After a recent appellate court decision, it is clear that there are more liability protections for owners/members of a limited liability company (“LLC”). The “new” protection is indirect. Generally, the owners of a LLC are shielded form the debts and liabilities of a LLC. If, however, an individual has a personal judgment against him/her (even one completely unrelated to involvement in the LLC), the judgment creditor may obtain a charging order. A charging order allows a judgment creditor of an individual owner to enforce the judgment by “charging” the individual member’s cash distributional interests with the unsatisfied amount of a judgment. In essence, the creditor steps into the shoes of the debtor-owner and receives his/her cash distributions from the LLC.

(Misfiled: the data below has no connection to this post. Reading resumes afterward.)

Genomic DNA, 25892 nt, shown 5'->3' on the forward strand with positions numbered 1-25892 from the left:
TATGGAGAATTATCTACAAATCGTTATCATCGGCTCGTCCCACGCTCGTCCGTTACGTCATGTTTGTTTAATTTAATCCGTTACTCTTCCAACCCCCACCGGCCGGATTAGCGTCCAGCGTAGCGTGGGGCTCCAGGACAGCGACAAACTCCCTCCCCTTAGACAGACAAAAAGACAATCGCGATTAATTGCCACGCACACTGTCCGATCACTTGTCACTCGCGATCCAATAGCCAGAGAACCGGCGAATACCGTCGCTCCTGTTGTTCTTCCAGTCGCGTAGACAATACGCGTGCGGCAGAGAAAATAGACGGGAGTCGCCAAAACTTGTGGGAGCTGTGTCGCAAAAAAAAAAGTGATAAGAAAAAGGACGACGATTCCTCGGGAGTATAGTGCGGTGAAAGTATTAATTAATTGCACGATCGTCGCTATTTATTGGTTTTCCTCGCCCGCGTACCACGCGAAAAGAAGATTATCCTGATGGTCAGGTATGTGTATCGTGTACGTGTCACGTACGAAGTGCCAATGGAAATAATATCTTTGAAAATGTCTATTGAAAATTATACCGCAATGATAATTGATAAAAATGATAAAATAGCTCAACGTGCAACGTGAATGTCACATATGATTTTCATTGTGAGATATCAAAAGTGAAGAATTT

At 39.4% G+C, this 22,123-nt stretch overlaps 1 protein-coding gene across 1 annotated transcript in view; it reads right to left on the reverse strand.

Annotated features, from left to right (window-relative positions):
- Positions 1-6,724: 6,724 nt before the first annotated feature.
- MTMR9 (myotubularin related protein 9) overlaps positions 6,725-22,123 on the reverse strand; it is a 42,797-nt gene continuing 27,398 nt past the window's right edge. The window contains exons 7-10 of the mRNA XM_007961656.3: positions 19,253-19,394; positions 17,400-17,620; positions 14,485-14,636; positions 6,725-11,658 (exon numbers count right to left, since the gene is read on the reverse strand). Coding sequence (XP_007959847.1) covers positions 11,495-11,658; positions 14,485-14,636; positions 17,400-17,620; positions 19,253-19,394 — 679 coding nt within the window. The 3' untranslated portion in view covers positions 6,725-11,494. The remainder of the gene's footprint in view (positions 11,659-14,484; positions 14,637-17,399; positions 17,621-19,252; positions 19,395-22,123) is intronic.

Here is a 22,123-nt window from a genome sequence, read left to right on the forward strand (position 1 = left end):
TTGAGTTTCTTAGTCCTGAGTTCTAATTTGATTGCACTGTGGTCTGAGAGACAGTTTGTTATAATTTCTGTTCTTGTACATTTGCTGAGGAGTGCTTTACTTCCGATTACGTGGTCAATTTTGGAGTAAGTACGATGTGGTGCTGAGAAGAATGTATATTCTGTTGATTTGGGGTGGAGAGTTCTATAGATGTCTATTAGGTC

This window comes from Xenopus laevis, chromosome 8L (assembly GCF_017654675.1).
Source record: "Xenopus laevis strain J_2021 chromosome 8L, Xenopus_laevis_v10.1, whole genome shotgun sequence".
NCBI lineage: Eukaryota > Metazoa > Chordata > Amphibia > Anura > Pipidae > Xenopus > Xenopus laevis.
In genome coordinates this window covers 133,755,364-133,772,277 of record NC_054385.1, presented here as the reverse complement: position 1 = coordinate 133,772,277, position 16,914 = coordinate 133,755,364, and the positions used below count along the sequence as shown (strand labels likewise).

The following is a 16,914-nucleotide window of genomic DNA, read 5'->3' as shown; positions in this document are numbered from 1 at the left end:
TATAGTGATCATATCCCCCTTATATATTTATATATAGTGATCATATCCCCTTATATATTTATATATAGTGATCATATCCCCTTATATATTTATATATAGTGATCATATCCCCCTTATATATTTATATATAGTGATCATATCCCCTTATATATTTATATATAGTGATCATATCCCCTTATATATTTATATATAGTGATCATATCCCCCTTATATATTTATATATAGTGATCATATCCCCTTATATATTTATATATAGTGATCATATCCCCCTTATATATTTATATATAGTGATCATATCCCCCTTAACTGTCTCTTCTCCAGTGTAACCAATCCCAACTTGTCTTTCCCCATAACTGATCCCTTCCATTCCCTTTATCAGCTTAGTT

What was previously unclear was whether a judgment creditor could foreclose on an owner’s interest in a LLC by forcing a sale of the ownership and receiving the proceeds. A foreclosure and court ordered sale of an ownership interest is not expressly contemplated in the Missouri LLC Act. Interestingly, it is expressly authorized under the corresponding statutes for partnerships. When courts interpret statutes, there are two important guides for construction that are often utilized. First, Courts “may not engraft upon [a] statute provisions which do not appear in explicit words or by implication from other words in the statute.” State v. Collins, 328 S.W.3d 705, 709 n.6 (Mo. 2011). Second, “[i]f a phrase or term is included in one section of a statute but the same language is omitted from another, [courts] presume that the disparate language was enacted purposefully.” Anani v. Greip, 406 S.W.3d 479, 482 (Mo. Ct. App. 2013). Based on these two principles, the eastern district appellate court concluded that the LLC act does not authorize foreclosure of an ownership interest. As of this writing, it remains to be seen whether the legislature will react and change the law or whether another Missouri Court will augment/modify this ruling.
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